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Too Young? Too Old? Turn Stereotypes into Career Strengths

Monday, July 6, 2015
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We’ve all heard the prevailing wisdom about being sure to start and end well your life’s many and varied endeavors. This advice certainly applies to our careers—get off on the right foot, and finish with a bang. 

But accomplishing these ends is not always straightforward, particularly because age-related stereotypes can impede our efforts. Despite advances in employer sensitivity and awareness, sometimes it’s just plain difficult (or at least daunting) for job seekers to overcome naturally embedded beliefs about two types of job seekers: those who are either “too young and inexperienced” or “too old and unable to fully commit and keep up.” 

Too Young and Inexperienced

Everybody has to start somewhere, and most make incremental strides as their career progresses. Yet, years of experience often trump natural potential and horsepower. How do you get around this? 

In my mind, it’s all about packaging the message. For the young, exuberant, relatively inexperienced job seeker, feature your curiosity, tenacity, objectivity, and fervent desire to learn and contribute. In fact, it’s both accurate and important to stress how the boundless energy and passion you bring to an organization could be a catalyst for innovation and fresh thinking—not to mention the successful pursuit of big ideas. What’s more, you bring with you the value of being able to see the business through an unclouded lens.

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It’s also important to remind potential employers the impact you may have on the rest of the organization. Your fresh face will likely enable someone to take you under their wing and improve their own communications and mentoring skills. Indeed, the organization should consider your employment as a personal leadership development opportunity in its most primary form. Hiring you also speaks volumes to entrenched employees about how accepting and supportive the organization is in bringing in raw, high-capacity talent.

Too Old and Unable to Fully Commit and Keep Up

Overcoming this stereotype begins with your own self-beliefs. If you allow this type of thinking to become your reality, then it’s likely that limited, less challenging opportunities will come your way. Instead, embrace the idea that your wealth of experience—and the wisdom you’ve earned—are significant assets that immeasurably enrich your value proposition.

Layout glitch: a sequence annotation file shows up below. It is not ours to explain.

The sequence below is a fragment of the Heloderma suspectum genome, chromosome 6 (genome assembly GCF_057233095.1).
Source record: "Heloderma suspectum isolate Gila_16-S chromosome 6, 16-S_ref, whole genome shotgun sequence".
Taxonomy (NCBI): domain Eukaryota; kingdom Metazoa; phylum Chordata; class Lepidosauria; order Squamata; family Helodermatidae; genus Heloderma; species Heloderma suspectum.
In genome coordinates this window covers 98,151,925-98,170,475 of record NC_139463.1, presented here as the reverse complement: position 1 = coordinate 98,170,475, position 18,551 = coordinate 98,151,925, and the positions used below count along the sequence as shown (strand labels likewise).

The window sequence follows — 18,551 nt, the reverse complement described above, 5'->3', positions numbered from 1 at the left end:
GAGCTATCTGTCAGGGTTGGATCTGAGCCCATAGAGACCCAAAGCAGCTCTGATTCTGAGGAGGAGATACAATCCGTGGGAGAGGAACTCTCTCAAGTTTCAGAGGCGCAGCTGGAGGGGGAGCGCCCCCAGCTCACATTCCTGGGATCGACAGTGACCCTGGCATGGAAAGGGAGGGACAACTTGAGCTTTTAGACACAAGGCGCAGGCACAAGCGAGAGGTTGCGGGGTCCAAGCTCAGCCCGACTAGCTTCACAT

More importantly, don’t wait for this issue to cloud your conversations with potential employers. Rather, explicitly feature your experience and describe how valuable it makes you, as well as how it empowers you to be discerning and decisive. If you try to dance with the 600-pound gorilla in the room, you’ll most likely get your feet crushed. So take the lead, acknowledge the gorilla, pick your own dance tune, and show employers you are an expert at the steps since you’ve learned from your vast experience.

As to your ability to commit and stay the course, let people know that you are ready to embrace a new challenge and stick with it for as long as you need to make a significant impact. (And make sure you actually feel this way.) If you consider the role to be the “capstone” of your career, make it clear that you are willing to go “all-in” to ensure your legacy as someone who applied your perspective and know-how in such a profound manner that you helped to make a real, lasting difference. Finally, you need to do whatever you can to take care of yourself—physically, mentally, and emotionally—to be able to fulfill to the commitments you make. That’s what I call a win-win outcome. 

To be sure, stereotypes like “too young” or “too old” exist, but our actions can shape whether they have an impact on our careers. Don’t allow yourself to be the target of labels, which can actually be strengths that you should feature. In fact, some of these stereotypical attributes may be the very professional and personal assets that potential employers will come to value.

About the Author

Wayne Luke is managing partner of the not-for-profit practice of the executive search firm Witt/Kieffer. With more than two decades of executive search and leadership development experience, he has successfully partnered with a wide variety of world class, high impact organizations—both in the for-profit and not-for-profit sectors, helping to drive their efforts to identify and hire game-changing, senior leaders. He is based in Witt/Kieffer’s Atlanta office.

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